Please meet Judge Fran5ck Tab5ouring. By the way, the fives are silent.
Yes, Todd Graff's Bandslam is yet another teenage flick that follows a group of youngsters trying their luck as a band in a music competition, but unlike several other similar movies, this one actually works for most of its running time. It isn't exactly innovative, but definitely cares about its theme and conveys its messages in a more appealing way than many other films out there.
Facts of the Case
The story introduces us to Will Burton (Gaelan Connell), a lonely kid with a passion for music who heads to a new town and school and quickly finds himself immersed in the preparations for Bandslam, an ultra-popular competition in which talented high-school bands face off for a shot at instant fame. In addition to managing a band (which is awkwardly named "I Can't Go On, I'll Go On") and helping his new friends find their optimal rhythm, Will also finds the time to learn what it takes to maintain a healthy friendship, what it means to fall in love, and yes, what's it's like to kiss a girl.
Bandslam sets itself apart from other teenage flicks because it makes an effort to show viewers it really cares about its characters. Will and his new friends run into a bunch of issues I'm convinced many teenagers out in the real world experience as well, and the film takes a fairly realistic approach to have these characters deal with these problems and grow from what they're going through. In that sense, there is a lot of truth to discover, even though some of it isn't always conveyed in the most original way.
While Graff's film isn't innovative, it's not boring, either. At 111 minutes, Bandslam runs a tad too long, but the plot is blessed with a solid pace that keeps things interesting enough from start to end. Band rehearsal scenes as well as the final onstage competition at Bandslam provide some good entertainment, especially for younger viewers. This is a very harmless film, but it boasts a lot of heart and soul, despite the fact that some of the writing ends up being a bit too cheesy or over the top.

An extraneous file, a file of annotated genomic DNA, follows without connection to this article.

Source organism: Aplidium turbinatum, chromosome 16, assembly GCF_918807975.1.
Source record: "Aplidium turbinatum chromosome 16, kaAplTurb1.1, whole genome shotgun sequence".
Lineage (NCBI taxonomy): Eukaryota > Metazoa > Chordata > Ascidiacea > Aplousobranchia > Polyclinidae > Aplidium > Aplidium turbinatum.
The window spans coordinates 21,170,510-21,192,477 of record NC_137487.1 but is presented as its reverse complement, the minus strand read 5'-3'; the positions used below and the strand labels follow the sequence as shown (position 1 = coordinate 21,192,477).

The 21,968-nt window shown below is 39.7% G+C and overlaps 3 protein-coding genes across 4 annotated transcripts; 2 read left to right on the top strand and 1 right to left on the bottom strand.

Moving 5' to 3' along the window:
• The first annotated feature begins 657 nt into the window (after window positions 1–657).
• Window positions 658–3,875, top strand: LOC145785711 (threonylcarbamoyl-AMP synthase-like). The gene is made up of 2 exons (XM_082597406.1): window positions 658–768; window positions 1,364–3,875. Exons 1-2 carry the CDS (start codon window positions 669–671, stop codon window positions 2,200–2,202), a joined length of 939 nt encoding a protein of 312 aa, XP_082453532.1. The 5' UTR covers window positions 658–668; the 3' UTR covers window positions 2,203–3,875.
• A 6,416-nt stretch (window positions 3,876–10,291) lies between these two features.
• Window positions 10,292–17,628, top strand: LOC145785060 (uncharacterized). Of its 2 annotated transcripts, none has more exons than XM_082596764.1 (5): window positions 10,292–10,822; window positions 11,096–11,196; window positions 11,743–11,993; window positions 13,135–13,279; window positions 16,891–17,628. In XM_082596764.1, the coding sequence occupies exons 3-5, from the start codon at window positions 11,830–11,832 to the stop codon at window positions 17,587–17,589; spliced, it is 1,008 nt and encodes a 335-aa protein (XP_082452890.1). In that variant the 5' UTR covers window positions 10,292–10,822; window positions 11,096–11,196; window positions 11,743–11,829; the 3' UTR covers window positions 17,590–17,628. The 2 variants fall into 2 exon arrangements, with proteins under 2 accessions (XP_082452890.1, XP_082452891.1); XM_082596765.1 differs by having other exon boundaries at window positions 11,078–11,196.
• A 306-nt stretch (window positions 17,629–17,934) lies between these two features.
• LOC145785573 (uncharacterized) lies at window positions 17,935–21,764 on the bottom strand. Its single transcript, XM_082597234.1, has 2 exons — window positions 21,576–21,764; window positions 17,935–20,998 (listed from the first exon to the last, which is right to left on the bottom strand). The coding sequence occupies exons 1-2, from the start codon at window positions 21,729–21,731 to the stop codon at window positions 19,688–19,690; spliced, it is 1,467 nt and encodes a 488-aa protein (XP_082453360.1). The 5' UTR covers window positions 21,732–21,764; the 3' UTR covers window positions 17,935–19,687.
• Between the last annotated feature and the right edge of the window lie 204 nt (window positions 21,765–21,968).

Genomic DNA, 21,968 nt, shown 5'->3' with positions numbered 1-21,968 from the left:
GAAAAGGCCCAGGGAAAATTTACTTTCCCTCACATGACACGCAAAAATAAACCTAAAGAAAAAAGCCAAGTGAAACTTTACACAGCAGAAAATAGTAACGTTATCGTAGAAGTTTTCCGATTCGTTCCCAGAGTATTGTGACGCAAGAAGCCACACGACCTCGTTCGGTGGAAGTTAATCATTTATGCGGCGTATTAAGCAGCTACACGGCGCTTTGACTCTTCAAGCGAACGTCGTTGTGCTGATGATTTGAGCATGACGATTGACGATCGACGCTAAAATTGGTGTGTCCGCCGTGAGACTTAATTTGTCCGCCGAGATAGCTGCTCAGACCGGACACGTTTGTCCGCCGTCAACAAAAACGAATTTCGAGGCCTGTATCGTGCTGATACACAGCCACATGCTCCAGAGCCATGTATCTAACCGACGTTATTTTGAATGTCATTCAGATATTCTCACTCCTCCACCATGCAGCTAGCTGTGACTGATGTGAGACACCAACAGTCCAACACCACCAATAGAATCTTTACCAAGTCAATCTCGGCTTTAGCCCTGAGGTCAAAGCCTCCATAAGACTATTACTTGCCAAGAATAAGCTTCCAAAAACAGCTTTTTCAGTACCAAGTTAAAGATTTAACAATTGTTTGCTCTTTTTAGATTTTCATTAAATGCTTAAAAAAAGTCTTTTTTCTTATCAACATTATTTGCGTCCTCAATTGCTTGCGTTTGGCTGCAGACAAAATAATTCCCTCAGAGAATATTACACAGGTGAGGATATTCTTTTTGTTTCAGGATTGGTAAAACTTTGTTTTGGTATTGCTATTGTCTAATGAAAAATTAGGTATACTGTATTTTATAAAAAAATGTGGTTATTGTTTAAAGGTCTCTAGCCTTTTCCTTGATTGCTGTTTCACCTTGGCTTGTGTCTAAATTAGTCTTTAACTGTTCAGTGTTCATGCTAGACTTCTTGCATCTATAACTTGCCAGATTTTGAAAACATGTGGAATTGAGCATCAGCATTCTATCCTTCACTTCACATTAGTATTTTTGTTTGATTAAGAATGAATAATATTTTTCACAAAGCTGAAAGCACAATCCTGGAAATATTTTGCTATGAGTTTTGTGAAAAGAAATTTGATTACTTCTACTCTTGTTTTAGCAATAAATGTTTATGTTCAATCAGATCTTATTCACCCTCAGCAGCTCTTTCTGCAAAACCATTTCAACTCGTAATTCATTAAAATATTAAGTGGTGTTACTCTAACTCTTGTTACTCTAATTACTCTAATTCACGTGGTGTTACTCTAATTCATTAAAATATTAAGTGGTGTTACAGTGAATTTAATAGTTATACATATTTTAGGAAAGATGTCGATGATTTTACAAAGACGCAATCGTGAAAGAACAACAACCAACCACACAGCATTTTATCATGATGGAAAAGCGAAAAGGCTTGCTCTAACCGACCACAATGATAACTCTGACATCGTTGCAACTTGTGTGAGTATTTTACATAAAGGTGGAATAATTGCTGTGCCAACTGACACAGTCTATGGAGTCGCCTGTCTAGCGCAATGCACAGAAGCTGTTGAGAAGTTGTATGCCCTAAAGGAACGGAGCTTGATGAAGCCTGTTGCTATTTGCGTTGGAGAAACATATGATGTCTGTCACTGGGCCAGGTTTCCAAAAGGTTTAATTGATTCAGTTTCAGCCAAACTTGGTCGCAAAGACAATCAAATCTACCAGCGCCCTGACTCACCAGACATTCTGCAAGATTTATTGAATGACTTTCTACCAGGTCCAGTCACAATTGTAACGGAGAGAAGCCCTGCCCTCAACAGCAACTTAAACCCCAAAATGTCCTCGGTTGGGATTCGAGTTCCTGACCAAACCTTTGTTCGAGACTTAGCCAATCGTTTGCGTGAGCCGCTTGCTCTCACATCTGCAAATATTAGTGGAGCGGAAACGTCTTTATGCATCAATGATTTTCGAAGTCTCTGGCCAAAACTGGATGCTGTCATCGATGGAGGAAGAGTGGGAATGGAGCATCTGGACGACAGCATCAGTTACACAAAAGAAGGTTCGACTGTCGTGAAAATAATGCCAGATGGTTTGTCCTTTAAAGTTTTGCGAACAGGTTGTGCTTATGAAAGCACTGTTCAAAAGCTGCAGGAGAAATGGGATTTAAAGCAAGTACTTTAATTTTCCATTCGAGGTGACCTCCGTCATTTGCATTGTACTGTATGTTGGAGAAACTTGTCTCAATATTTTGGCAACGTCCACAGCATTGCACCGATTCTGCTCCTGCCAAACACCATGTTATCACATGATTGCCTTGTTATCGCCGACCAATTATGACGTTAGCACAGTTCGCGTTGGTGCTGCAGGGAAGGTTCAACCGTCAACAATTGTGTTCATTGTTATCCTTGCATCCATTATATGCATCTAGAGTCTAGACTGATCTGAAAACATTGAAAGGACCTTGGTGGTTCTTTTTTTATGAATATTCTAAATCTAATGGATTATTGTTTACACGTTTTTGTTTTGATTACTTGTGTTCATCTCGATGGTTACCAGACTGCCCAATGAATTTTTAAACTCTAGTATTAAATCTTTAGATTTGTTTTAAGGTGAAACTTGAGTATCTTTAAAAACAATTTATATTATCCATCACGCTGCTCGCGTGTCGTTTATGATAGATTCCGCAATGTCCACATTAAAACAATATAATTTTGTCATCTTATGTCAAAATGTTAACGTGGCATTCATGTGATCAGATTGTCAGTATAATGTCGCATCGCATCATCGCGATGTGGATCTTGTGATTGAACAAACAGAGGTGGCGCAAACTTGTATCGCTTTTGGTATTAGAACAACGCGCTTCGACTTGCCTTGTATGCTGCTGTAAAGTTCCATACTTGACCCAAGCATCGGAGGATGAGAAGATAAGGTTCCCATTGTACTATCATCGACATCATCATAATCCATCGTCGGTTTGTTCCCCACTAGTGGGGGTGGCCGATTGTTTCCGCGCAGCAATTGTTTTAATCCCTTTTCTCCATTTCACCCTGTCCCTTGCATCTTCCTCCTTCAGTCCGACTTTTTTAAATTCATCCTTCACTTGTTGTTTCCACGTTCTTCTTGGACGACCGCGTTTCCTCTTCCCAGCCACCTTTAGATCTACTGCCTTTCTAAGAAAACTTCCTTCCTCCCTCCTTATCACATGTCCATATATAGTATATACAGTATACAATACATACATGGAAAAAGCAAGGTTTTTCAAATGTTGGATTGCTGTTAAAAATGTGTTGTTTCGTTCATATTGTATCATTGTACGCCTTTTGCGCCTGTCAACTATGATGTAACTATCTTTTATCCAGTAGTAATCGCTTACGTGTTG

Will is most certainly the most complex and therefore also the most compelling character in the film, and Connell masters his role quite well. The transition from an outsider who gets bullied to an energetic young guy who starts to blossom by putting his passion into action and manage a band works very well, and we get to see Will experience a bunch of unexpected twists he's not quite ready for. Aly Michalka co-stars as a troubled senior who befriends Will but has some serious problems of her own, and the bonding between the two is sure to inspire viewers dealing with similar friendships or relationships.
Will's romantic interest is a girl named Sa5m, played by Vanessa Hudgens. The five in her name is silent, she insists, but in truth, the only thing it does is portray her as a total weirdo. Hudgens' performance is also not on the same level as the ones by Connell and Michalka, but at least she tries better here than in those dumb High School Musical movies. Luckily for her, some of the conversations she gets to share with Will are eventually quite meaningful, and that's always a good start.
On DVD, Bandslam looks fancy enough. The disc boasts a clean 2.35:1 widescreen presentation with solid image quality. The film is shot well and the picture is sharp and well graded, and the video transfer certainly does it justice. Music plays a big part in this movie as well, and the audio transfer succeeds as well. Technical credits help boost the film's overall level of quality.
Besides nine decent deleted scenes with optional audio commentary and two music videos, the bonus features also include a 21-minute behind-the-scenes look, in which cast and crew chat about how the film came together and what it was like to shoot it. It's a well-structured featurette that includes enough cool set footage and some interesting interviews with the filmmakers. Lastly, you van also check out the informative audio commentary with Graff, Hudgens, Connell and Michalka, who share some amusing anecdotes from the shoot and comment on the structure of most of the key scenes.
Even though the global storyline and most of the music seems like it's standard Disney Channel material, Bandslam takes a chance by following a bunch of young folks whose occasional awkwardness is warranted by the teenage problems they are dealing with. This is not necessarily a film with a lot of replay value, but it's got what it takes to entertain and actually inspire younger viewers. That doesn't happen often these days.
Not guilty. Now go rock the stage!
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Scales of Justice
Studio: Summit Entertainment
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